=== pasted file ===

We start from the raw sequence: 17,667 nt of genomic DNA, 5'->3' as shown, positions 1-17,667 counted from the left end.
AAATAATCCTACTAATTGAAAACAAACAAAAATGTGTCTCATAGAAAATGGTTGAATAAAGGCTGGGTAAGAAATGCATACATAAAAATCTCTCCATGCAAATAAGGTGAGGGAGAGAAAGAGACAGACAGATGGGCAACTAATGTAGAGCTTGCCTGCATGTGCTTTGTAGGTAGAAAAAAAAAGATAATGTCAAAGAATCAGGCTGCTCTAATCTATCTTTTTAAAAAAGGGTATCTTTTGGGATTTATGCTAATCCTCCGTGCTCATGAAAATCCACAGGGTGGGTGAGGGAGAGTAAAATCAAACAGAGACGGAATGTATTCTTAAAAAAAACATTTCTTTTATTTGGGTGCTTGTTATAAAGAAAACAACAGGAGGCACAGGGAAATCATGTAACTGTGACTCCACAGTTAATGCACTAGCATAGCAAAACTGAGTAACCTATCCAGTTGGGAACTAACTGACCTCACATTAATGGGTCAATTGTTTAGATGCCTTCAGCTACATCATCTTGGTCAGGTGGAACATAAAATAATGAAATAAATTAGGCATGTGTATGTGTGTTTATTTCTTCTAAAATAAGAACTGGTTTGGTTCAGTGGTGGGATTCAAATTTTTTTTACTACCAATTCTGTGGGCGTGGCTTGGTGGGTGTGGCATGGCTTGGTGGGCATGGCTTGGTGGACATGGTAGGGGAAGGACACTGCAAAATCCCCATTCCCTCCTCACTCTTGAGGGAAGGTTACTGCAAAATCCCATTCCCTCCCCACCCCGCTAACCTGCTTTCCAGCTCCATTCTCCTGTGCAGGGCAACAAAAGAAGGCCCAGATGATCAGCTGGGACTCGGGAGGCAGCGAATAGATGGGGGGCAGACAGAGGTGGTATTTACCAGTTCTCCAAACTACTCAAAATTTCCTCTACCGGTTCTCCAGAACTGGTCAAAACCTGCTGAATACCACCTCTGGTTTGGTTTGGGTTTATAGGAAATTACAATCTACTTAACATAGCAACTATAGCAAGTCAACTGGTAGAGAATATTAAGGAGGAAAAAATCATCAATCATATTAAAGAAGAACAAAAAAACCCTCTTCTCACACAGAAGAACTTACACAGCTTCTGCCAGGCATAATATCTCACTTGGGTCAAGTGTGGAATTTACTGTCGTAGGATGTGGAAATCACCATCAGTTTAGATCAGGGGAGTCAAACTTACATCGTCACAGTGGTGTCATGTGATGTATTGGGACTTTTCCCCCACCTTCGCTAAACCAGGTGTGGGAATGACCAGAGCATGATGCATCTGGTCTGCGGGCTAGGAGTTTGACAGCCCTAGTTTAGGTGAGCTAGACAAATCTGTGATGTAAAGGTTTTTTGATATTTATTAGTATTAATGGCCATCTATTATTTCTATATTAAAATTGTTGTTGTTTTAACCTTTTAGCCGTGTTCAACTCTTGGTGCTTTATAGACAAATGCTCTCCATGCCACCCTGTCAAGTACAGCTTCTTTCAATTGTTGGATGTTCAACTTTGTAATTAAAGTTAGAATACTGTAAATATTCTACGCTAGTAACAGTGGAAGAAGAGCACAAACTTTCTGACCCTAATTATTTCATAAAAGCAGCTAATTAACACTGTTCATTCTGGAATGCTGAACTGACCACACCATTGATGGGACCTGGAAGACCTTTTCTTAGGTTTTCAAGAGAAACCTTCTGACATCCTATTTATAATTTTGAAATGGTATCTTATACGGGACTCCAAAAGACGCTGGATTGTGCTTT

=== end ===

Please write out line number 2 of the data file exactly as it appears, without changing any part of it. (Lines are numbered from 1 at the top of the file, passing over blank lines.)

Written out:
AAATAATCCTACTAATTGAAAACAAACAAAAATGTGTCTCATAGAAAATGGTTGAATAAAGGCTGGGTAAGAAATGCATACATAAAAATCTCTCCATGCAAATAAGGTGAGGGAGAGAAAGAGACAGACAGATGGGCAACTAATGTAGAGCTTGCCTGCATGTGCTTTGTAGGTAGAAAAAAAAAGATAATGTCAAAGAATCAGGCTGCTCTAATCTATCTTTTTAAAAAAGGGTATCTTTTGGGATTTATGCTAATCCTCCGTGCTCATGAAAATCCACAGGGTGGGTGAGGGAGAGTAAAATCAAACAGAGACGGAATGTATTCTTAAAAAAAACATTTCTTTTATTTGGGTGCTTGTTATAAAGAAAACAACAGGAGGCACAGGGAAATCATGTAACTGTGACTCCACAGTTAATGCACTAGCATAGCAAAACTGAGTAACCTATCCAGTTGGGAACTAACTGACCTCACATTAATGGGTCAATTGTTTAGATGCCTTCAGCTACATCATCTTGGTCAGGTGGAACATAAAATAATGAAATAAATTAGGCATGTGTATGTGTGTTTATTTCTTCTAAAATAAGAACTGGTTTGGTTCAGTGGTGGGATTCAAATTTTTTTTACTACCAATTCTGTGGGCGTGGCTTGGTGGGTGTGGCATGGCTTGGTGGGCATGGCTTGGTGGACATGGTAGGGGAAGGACACTGCAAAATCCCCATTCCCTCCTCACTCTTGAGGGAAGGTTACTGCAAAATCCCATTCCCTCCCCACCCCGCTAACCTGCTTTCCAGCTCCATTCTCCTGTGCAGGGCAACAAAAGAAGGCCCAGATGATCAGCTGGGACTCGGGAGGCAGCGAATAGATGGGGGGCAGACAGAGGTGGTATTTACCAGTTCTCCAAACTACTCAAAATTTCCTCTACCGGTTCTCCAGAACTGGTCAAAACCTGCTGAATACCACCTCTGGTTTGGTTTGGGTTTATAGGAAATTACAATCTACTTAACATAGCAACTATAGCAAGTCAACTGGTAGAGAATATTAAGGAGGAAAAAATCATCAATCATATTAAAGAAGAACAAAAAAACCCTCTTCTCACACAGAAGAACTTACACAGCTTCTGCCAGGCATAATATCTCACTTGGGTCAAGTGTGGAATTTACTGTCGTAGGATGTGGAAATCACCATCAGTTTAGATCAGGGGAGTCAAACTTACATCGTCACAGTGGTGTCATGTGATGTATTGGGACTTTTCCCCCACCTTCGCTAAACCAGGTGTGGGAATGACCAGAGCATGATGCATCTGGTCTGCGGGCTAGGAGTTTGACAGCCCTAGTTTAGGTGAGCTAGACAAATCTGTGATGTAAAGGTTTTTTGATATTTATTAGTATTAATGGCCATCTATTATTTCTATATTAAAATTGTTGTTGTTTTAACCTTTTAGCCGTGTTCAACTCTTGGTGCTTTATAGACAAATGCTCTCCATGCCACCCTGTCAAGTACAGCTTCTTTCAATTGTTGGATGTTCAACTTTGTAATTAAAGTTAGAATACTGTAAATATTCTACGCTAGTAACAGTGGAAGAAGAGCACAAACTTTCTGACCCTAATTATTTCATAAAAGCAGCTAATTAACACTGTTCATTCTGGAATGCTGAACTGACCACACCATTGATGGGACCTGGAAGACCTTTTCTTAGGTTTTCAAGAGAAACCTTCTGACATCCTATTTATAATTTTGAAATGGTATCTTATACGGGACTCCAAAAGACGCTGGATTGTGCTTT